Shared stigma, separate silos: more on the intersection of ageism + ableism
People with disabilities come in all ages, and almost all of us encounter some change in physical or mental capacity as we grow old. Yet, Ashton reminds us that we act as though old people never become disabled and disabled people never grow old.
I’m an activist against ageism, much of which is rooted in fear of becoming disabled. Likewise, much stigma around disability has to do with what I’ve dubbed “age cooties,” as with a reasonably woke friend in her 30s who opted for crutches over a cane after foot surgery because they signal “injured,” not “old.” Of course people with disabilities come in all ages; of course healthy aging can and does involve disability; of course prejudice is not rational. And of course, disability and aging are different, but as I write in this post, ignoring the ways in which they overlap compounds stigma and blinds us to the potential of collective activism.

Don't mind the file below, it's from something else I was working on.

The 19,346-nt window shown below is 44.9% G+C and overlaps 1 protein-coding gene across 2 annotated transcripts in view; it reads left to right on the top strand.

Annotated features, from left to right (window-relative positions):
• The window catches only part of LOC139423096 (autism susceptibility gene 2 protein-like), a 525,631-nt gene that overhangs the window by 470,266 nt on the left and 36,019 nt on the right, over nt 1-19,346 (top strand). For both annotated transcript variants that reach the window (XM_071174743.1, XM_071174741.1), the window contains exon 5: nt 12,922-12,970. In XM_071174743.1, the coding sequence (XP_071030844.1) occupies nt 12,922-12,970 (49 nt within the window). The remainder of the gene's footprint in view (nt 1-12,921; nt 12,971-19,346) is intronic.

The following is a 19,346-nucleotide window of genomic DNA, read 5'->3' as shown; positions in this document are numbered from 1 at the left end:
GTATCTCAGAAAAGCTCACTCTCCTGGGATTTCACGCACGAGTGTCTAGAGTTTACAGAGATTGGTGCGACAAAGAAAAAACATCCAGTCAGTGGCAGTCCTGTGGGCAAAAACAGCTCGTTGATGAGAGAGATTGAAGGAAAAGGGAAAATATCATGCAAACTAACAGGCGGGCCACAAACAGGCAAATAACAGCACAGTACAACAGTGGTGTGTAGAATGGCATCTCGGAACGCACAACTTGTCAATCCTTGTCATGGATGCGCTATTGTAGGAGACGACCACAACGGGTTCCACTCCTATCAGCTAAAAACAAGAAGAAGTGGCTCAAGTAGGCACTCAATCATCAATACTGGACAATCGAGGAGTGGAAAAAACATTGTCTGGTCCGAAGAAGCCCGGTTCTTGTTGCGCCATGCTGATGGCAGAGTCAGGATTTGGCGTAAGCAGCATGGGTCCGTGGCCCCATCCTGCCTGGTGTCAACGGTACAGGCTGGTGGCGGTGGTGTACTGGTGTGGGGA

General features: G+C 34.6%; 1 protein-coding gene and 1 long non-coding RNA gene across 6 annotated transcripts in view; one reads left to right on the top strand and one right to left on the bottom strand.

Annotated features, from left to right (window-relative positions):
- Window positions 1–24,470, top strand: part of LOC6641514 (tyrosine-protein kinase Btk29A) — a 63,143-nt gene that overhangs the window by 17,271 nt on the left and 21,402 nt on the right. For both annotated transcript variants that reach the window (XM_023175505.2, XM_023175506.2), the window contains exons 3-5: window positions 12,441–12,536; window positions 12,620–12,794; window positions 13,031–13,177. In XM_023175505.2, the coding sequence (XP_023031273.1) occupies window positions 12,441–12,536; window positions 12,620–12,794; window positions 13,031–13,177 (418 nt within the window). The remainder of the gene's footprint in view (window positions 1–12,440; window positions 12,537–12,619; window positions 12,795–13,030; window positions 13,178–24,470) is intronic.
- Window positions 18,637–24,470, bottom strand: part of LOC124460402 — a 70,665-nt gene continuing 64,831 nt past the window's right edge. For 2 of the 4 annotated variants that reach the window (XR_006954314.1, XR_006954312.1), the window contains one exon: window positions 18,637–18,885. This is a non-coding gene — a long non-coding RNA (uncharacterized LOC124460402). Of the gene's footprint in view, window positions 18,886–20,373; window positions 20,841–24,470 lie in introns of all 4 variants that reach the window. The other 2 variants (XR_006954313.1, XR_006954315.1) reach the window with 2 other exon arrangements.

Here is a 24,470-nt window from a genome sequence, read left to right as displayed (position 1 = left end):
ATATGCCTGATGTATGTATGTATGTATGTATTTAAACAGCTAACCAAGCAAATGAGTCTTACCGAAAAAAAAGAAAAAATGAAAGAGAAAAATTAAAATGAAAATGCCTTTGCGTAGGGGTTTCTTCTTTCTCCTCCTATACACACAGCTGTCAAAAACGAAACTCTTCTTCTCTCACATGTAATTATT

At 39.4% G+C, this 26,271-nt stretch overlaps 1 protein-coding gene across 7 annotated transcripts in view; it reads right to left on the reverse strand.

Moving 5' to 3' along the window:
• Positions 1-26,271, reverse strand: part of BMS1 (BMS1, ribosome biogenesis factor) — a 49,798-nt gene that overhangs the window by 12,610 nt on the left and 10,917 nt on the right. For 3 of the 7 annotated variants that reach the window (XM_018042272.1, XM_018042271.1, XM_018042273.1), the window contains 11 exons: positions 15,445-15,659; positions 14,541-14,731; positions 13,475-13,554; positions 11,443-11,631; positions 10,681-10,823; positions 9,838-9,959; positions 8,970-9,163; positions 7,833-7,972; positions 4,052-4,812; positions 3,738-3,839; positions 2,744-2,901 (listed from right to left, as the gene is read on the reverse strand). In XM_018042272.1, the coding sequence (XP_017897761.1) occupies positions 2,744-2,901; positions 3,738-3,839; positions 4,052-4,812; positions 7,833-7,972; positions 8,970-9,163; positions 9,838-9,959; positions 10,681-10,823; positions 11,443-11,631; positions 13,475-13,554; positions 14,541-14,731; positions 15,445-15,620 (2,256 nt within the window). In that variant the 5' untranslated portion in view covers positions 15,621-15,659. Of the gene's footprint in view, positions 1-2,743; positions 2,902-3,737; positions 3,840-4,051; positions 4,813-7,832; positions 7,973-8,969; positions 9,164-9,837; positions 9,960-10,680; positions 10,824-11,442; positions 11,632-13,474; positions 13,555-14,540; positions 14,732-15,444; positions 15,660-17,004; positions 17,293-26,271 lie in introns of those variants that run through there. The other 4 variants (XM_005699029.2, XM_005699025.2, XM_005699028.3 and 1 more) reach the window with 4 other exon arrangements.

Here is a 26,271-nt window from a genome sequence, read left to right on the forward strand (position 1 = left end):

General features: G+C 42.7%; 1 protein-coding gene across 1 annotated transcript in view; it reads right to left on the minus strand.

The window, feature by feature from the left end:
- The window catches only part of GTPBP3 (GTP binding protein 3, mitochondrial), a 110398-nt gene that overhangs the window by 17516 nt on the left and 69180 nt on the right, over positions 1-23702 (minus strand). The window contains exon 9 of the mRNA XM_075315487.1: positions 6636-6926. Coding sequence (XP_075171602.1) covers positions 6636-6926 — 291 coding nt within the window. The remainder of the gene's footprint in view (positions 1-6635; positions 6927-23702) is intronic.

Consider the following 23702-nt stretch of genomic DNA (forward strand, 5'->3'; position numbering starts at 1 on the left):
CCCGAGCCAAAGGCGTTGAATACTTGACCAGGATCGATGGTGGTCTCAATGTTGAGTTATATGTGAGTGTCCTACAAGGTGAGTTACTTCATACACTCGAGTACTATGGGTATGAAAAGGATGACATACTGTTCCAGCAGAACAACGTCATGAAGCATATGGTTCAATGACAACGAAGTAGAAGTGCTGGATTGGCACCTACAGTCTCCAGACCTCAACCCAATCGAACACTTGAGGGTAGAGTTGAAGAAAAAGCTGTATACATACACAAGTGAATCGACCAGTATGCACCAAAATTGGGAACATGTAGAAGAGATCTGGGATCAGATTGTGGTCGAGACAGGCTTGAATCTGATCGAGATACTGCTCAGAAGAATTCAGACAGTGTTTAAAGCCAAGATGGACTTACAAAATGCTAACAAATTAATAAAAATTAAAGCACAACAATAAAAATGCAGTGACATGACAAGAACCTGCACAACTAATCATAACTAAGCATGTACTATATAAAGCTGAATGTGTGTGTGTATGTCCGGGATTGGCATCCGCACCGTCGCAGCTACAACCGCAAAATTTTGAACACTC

Both aging and disability are incredibly diverse; how could might create some kind of shared identity or campaign in order to dismantle shared stigma? How could age equality activists learn from the brilliant advocates who got the Americans with Disabilities Act (ADA) passed by changing disability from a personal problem into a social one? How might we apply those strategies to reframing the way most people see aging—the one universal human experience? How might the disability justice movement benefit from growing global activism against ageism? (The #AgeingEqual campaign is a superb example.)
My goal is to help catalyze a movement against ageism that’s genuinely inclusive, which means bringing people of different races, classes abilities, genders etc. to the table from the get-go, and making sure all voices are heard (related post here). I’m scouting for those voices, and wondering if you’re interested in being one of them, and/or if you’d pass along this query to others in your community who might be.
Our thematic focus on ageism and disability
Ashton Applewhite is one of the strongest voices of the anti-ageism movement. TED speaker and author of the best-seller This Chair Rocks calling for an end to discrimination and prejudice on the basis of age, she is also the one behind the blog Yo, Is This Ageist?.